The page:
Unless you want to get TPK’d (Total Party Kill) before your 5th session, your party is going to need a character that can cast this Dungeons and Dragons spell.
Healing Word is a 1st level spell accessible to Bards, Clerics, and Druids. Though casting it consumes a spell slot, you don’t have to spend an entire action to cast Healing Word. You can cast it as a Bonus Action so you can attack your enemy and heal a party member within 60 feet in one turn.
Casting Healing Word allows a party member to regenerate health equal to 1d4 + your spellcasting ability modifier. The best part is that you only have to say your healing word and your party member can get back to helping you slay a dragon.
It’s also one of the most efficient healing spells in D&D 5e. Not only can you start casting this spell right out of the gate, but it has far fewer restrictions than similar healing spells at its level. Cure Wounds, for example, requires that you touch your target and use up an entire action.
That means you’re practically losing a full turn to heal a party member.
Fireball is the Wizard’s version of Eldritch Blast. This Dungeons and Dragons spell is a cracked 3rd level damage dealer that can be used by Sorcerers and Wizards. It lets your character summon an explosion of flames that set everything within a 150 feet area on fire.
Fireball has a leg up on Eldritch Blast in terms of raw damage because the spell can deal up to 8d6 of fire damage on a failed target save or half that on a successful one. That said, you only get this spell at 3rd level, it takes a full action to cast, it consumes a spell slot, and you need materials to cast the spell.
If you plan on making Fireball your go-to combat spell, make sure you don’t run out of bat guano and sulfur.
5. Spare the Dying
Clerics, take one for the team and remember how to cast Spare the Dying because this Dungeons and Dragons cantrip can mean the difference between a TPK and taking a long rest.
Spare the Dying is a Necromancy cantrip exclusive to Clerics and Artificers, though the latter is played less. The cantrip requires you to touch a target at 0 hit points to stabilize them. Stabilizing a party member gives you or another player the chance to heal that character on their turn. Stabilizing party members prevents them from being killed (by your DM) in the event of a failed death saving throw.
6. Purify Food and Drink
Do you really want your party to die from food poisoning and/or cholera before you get to the end of the campaign? Imagine spending hours creating and getting attached to a character only for them to die from diarrhea.
That’s why you need to remember to cast Purify Food and Drink before you chow down. This 1st level Dungeons and Dragons spell consumes a spell slot, but it’s worth the peace of mind that comes with knowing you’re not ingesting poison or disease-ridden items.
7. Minor Illusion
Minor Illusion is a fun cantrip that can be used by Bards, Sorcerers, Warlocks, and Wizards. Like Prestidigitation, Minor Illusion has a wide range of illusory effects that can be used to distract and fool enemy NPCs or even a fellow player character, if you’re in the mood to pull a prank.
Unlike Prestidigitation, however, Minor Illusion is more limited. Though both cantrips take an action to cast and have a short-range, Minor Illusion’s effects only last for a minute and you can only have one Minor Illusion active at the same time.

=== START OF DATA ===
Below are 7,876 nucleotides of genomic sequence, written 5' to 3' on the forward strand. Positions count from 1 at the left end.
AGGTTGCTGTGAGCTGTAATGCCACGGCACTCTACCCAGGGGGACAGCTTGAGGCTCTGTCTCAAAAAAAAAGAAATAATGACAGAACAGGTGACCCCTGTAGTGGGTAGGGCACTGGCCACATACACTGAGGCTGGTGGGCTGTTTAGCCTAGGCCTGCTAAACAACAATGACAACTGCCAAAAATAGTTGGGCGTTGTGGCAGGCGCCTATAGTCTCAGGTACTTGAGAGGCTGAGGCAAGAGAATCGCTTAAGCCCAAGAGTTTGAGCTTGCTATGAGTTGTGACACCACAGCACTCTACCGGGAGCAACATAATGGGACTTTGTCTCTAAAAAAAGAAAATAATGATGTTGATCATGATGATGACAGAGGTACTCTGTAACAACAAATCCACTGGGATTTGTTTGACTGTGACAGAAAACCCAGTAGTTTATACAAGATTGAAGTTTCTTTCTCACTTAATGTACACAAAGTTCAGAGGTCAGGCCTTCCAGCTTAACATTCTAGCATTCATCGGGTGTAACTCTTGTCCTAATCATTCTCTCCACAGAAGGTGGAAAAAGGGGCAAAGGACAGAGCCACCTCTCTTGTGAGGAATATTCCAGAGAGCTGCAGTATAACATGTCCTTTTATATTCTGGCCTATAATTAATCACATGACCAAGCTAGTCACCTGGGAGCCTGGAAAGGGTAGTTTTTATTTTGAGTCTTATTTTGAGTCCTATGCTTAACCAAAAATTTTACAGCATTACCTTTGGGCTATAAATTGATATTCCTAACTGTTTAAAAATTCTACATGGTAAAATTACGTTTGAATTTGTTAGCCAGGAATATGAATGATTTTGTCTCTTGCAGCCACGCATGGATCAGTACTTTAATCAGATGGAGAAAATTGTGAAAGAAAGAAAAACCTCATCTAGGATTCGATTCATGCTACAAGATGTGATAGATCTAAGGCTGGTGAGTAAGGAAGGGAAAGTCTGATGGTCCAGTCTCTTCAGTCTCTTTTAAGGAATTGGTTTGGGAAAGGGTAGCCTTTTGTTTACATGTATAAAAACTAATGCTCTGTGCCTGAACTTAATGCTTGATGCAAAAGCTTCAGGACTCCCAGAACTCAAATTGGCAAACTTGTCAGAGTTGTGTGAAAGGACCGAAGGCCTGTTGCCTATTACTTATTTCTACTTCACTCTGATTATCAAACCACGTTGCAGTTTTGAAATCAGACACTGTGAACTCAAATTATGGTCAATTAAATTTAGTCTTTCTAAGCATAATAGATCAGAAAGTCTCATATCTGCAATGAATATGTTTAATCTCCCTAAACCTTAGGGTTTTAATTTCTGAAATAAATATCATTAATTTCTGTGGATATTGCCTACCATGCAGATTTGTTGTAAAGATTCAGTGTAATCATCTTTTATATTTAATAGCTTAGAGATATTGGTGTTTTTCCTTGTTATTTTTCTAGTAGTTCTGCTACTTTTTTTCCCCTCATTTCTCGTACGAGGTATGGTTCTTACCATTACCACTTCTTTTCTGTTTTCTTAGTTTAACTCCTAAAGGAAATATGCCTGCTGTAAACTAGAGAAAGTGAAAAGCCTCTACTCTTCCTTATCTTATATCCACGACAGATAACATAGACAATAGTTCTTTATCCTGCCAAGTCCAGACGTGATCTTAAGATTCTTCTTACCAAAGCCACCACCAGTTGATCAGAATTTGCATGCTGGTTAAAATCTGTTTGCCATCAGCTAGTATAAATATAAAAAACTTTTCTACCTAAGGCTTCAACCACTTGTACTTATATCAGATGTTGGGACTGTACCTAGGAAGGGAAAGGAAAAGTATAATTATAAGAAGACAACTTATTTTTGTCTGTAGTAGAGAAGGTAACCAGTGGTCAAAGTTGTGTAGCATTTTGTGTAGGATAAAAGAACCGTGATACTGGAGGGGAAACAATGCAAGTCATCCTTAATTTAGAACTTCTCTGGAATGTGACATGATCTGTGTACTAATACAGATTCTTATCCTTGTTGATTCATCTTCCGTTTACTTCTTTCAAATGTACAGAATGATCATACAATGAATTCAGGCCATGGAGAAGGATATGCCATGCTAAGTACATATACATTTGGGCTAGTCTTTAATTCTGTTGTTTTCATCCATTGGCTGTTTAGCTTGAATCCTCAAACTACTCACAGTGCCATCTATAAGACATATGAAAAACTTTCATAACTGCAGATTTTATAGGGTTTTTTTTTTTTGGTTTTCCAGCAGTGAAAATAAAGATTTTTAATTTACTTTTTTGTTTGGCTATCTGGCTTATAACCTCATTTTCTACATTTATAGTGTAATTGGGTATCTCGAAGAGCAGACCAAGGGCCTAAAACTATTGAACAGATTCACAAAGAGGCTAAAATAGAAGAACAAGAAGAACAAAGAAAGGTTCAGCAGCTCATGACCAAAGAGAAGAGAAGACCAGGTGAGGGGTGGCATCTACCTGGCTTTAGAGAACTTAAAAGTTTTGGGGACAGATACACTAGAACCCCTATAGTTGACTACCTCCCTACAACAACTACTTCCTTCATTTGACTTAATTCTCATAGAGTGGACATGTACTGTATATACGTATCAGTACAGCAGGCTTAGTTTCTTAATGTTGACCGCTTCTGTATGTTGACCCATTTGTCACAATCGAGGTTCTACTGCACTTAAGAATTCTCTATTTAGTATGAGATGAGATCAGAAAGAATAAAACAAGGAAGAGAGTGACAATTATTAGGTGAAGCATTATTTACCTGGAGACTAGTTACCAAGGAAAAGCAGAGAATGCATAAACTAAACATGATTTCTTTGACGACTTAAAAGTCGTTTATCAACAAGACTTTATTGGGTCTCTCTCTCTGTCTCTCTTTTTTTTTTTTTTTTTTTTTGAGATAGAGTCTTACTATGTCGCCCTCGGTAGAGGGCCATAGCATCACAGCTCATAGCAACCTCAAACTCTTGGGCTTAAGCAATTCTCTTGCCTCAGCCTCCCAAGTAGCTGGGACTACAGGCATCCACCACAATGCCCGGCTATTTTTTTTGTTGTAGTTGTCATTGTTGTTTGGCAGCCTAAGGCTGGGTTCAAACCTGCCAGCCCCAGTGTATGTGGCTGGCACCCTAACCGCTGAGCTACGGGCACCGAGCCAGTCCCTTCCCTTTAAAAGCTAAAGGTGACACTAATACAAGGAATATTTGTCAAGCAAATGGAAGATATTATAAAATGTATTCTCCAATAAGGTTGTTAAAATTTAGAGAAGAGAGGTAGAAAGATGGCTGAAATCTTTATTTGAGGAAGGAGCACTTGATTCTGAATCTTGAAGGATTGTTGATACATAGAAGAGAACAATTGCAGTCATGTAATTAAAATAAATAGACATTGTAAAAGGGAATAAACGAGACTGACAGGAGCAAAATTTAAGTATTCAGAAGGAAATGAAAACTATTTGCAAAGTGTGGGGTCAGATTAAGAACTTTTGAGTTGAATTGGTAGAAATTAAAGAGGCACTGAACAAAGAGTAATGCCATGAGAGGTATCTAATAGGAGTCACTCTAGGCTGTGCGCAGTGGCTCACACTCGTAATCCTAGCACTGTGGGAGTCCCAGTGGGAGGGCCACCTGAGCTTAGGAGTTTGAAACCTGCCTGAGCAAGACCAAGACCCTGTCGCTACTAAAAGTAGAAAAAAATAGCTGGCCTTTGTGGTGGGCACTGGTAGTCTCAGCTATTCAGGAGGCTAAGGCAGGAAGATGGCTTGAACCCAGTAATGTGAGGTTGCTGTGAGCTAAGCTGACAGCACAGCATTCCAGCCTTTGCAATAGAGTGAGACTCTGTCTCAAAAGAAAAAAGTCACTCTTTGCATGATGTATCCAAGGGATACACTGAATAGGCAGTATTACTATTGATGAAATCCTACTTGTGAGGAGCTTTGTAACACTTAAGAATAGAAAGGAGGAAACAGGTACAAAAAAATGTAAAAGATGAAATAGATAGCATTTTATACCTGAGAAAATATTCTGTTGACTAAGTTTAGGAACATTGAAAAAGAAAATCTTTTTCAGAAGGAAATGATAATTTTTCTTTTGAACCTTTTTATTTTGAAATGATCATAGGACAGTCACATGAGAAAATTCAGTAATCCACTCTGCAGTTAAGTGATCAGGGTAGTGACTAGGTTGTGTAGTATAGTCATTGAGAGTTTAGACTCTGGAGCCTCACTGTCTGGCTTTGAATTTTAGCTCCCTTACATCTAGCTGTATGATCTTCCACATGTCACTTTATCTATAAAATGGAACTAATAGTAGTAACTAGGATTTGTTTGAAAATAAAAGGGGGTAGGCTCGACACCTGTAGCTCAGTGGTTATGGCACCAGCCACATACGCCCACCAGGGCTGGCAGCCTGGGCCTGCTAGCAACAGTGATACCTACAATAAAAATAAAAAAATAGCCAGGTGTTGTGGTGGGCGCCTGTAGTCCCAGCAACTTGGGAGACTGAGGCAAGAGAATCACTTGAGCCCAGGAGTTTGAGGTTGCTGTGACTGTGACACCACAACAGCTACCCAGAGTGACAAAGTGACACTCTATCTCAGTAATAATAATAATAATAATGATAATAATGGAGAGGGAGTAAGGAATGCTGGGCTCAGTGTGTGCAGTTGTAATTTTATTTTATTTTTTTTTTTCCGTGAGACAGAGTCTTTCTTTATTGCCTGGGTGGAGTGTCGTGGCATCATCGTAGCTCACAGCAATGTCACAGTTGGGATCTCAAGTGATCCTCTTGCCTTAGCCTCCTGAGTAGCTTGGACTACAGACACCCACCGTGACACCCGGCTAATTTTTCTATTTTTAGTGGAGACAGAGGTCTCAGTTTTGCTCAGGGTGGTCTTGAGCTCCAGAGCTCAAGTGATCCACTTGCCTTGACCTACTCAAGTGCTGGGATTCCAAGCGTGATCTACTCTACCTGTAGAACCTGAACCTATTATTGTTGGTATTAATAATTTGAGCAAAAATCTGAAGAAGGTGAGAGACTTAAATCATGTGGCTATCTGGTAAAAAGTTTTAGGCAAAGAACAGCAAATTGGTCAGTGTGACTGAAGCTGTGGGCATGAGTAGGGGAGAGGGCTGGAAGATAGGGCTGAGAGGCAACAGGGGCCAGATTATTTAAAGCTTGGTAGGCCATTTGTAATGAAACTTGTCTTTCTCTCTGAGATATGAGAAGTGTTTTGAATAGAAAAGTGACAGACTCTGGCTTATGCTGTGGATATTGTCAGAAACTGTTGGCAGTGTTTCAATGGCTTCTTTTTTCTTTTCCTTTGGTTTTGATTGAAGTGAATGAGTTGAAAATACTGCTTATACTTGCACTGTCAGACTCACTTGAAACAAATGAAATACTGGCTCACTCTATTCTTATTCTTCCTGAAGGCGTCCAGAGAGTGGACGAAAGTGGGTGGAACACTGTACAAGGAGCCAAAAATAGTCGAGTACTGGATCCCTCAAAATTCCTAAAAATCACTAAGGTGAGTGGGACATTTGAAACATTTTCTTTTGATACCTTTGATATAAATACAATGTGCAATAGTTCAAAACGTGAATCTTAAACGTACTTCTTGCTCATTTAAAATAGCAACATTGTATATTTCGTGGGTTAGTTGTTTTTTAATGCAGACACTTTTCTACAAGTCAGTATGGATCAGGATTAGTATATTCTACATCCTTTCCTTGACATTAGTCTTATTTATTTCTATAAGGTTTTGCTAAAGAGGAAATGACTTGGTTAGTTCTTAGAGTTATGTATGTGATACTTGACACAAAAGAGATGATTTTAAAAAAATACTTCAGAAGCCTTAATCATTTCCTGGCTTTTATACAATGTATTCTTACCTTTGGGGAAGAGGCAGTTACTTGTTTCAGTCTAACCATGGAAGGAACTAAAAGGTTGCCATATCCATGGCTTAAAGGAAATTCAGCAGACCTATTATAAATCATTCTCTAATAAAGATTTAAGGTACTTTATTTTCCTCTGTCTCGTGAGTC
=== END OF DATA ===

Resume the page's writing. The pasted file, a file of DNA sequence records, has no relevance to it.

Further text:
Minor Illusion lets you create any sound or illusion of an object no larger than a 5-foot cube of your choosing. However, if the creature that sees your illusion succeeds in an Investigation check against your spell save DC, they’ll be able to tell that it’s an illusion.
It takes a creative player to make use of Minor Illusion so check out this thread for inspiration!
8. Mage Hand
Mage Hand isn’t as subtle as the other Dungeons and Dragons spells and cantrips on this list, but a bit of creativity goes a long way in getting the most out of it.
This cantrip can be cast by Bards, Sorcerers, Warlocks, Wizards, and Artificers. The cantrip consumes an action and lasts for a minute during which you can use it to interact with any object within 30 feet of you.
After casting Mage Hand, a spectral floating hand will appear before you. You can use this to carry or touch anything no heavier than 10 pounds. As you can imagine, an Arcane Trickster Rogue that has Mage Hand would be hilarious for you to play and annoying for your DM to deal with.
9. Shape Water
POV: You are a water bender. That’s the basic idea behind this Dungeons and Dragons cantrip.
Shape Water gives your player character the power to manipulate water up to a 5-foot cube in volume. Manipulation here means changing the flow of water, changing the color and clarity of water, creating what are effectively water constructs, and freezing the water for up to an hour. The cantrip allows your Druid, Sorcerer, or Wizard to have two different Shape Water effects active at the same time.
If you’ve seen Avatar: The Last Airbender, you don’t need a guide on what you can do with that kind of power.
Coax your enemies into a deep slumber with Sleep, a 1st Level Dungeons and Dragons spell that can affect anyone within 20 feet of a point in space that you choose.
The spell has a Sandman gimmick to it, hence the need for a pinch of fine sand or rose petals or cricket to cast the spell. Once cast, it lasts for a minute, giving you ample time to sneak past guards, escape cultists, or kill beasts in their sleep.
Be warned: Certain creatures, such as Elves, are completely immune to the effects of spells and charms that inflict sleep.
Let us know how you plan to use these Dungeons and Dragons spells and cantrips!